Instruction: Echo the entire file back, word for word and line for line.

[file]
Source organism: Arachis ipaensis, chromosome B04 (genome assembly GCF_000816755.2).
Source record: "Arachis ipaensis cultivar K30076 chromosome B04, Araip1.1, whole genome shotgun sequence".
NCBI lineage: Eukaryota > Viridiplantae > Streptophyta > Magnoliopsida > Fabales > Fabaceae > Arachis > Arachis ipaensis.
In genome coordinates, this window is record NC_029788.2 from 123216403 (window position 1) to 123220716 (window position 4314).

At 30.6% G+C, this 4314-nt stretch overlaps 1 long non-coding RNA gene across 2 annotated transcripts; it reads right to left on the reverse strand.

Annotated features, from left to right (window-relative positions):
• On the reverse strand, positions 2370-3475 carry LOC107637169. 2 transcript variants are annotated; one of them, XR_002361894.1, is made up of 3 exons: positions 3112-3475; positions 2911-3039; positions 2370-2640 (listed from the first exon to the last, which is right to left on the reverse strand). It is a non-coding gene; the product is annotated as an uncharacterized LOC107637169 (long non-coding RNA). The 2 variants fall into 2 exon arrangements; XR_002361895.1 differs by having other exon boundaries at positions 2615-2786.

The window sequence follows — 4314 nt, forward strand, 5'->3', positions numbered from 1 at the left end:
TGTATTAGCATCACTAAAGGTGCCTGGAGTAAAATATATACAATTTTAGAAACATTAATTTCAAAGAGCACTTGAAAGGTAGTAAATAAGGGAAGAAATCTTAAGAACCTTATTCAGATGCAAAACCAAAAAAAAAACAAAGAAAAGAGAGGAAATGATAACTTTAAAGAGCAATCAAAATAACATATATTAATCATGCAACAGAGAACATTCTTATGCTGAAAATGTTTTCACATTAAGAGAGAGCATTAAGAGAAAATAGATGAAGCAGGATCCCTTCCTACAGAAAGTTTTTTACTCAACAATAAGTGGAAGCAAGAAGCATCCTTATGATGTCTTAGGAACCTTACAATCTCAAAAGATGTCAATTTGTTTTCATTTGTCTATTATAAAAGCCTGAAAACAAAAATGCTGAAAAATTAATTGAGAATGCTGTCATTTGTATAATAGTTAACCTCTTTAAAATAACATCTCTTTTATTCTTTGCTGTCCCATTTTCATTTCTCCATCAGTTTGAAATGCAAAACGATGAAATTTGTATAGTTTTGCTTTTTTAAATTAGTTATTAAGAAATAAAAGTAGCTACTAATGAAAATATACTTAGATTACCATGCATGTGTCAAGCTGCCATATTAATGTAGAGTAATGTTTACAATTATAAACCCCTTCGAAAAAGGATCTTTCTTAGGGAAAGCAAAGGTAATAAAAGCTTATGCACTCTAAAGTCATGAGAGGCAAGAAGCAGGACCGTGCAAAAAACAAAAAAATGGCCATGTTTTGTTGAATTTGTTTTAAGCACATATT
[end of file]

Source organism: Arachis ipaensis, chromosome B04 (genome assembly GCF_000816755.2).
Source record: "Arachis ipaensis cultivar K30076 chromosome B04, Araip1.1, whole genome shotgun sequence".
NCBI lineage: Eukaryota > Viridiplantae > Streptophyta > Magnoliopsida > Fabales > Fabaceae > Arachis > Arachis ipaensis.
In genome coordinates, this window is record NC_029788.2 from 123216403 (window position 1) to 123220716 (window position 4314).

At 30.6% G+C, this 4314-nt stretch overlaps 1 long non-coding RNA gene across 2 annotated transcripts; it reads right to left on the reverse strand.

Annotated features, from left to right (window-relative positions):
• On the reverse strand, positions 2370-3475 carry LOC107637169. 2 transcript variants are annotated; one of them, XR_002361894.1, is made up of 3 exons: positions 3112-3475; positions 2911-3039; positions 2370-2640 (listed from the first exon to the last, which is right to left on the reverse strand). It is a non-coding gene; the product is annotated as an uncharacterized LOC107637169 (long non-coding RNA). The 2 variants fall into 2 exon arrangements; XR_002361895.1 differs by having other exon boundaries at positions 2615-2786.

The window sequence follows — 4314 nt, forward strand, 5'->3', positions numbered from 1 at the left end:
TGTATTAGCATCACTAAAGGTGCCTGGAGTAAAATATATACAATTTTAGAAACATTAATTTCAAAGAGCACTTGAAAGGTAGTAAATAAGGGAAGAAATCTTAAGAACCTTATTCAGATGCAAAACCAAAAAAAAAACAAAGAAAAGAGAGGAAATGATAACTTTAAAGAGCAATCAAAATAACATATATTAATCATGCAACAGAGAACATTCTTATGCTGAAAATGTTTTCACATTAAGAGAGAGCATTAAGAGAAAATAGATGAAGCAGGATCCCTTCCTACAGAAAGTTTTTTACTCAACAATAAGTGGAAGCAAGAAGCATCCTTATGATGTCTTAGGAACCTTACAATCTCAAAAGATGTCAATTTGTTTTCATTTGTCTATTATAAAAGCCTGAAAACAAAAATGCTGAAAAATTAATTGAGAATGCTGTCATTTGTATAATAGTTAACCTCTTTAAAATAACATCTCTTTTATTCTTTGCTGTCCCATTTTCATTTCTCCATCAGTTTGAAATGCAAAACGATGAAATTTGTATAGTTTTGCTTTTTTAAATTAGTTATTAAGAAATAAAAGTAGCTACTAATGAAAATATACTTAGATTACCATGCATGTGTCAAGCTGCCATATTAATGTAGAGTAATGTTTACAATTATAAACCCCTTCGAAAAAGGATCTTTCTTAGGGAAAGCAAAGGTAATAAAAGCTTATGCACTCTAAAGTCATGAGAGGCAAGAAGCAGGACCGTGCAAAAAACAAAAAAATGGCCATGTTTTGTTGAATTTGTTTTAAGCACATATT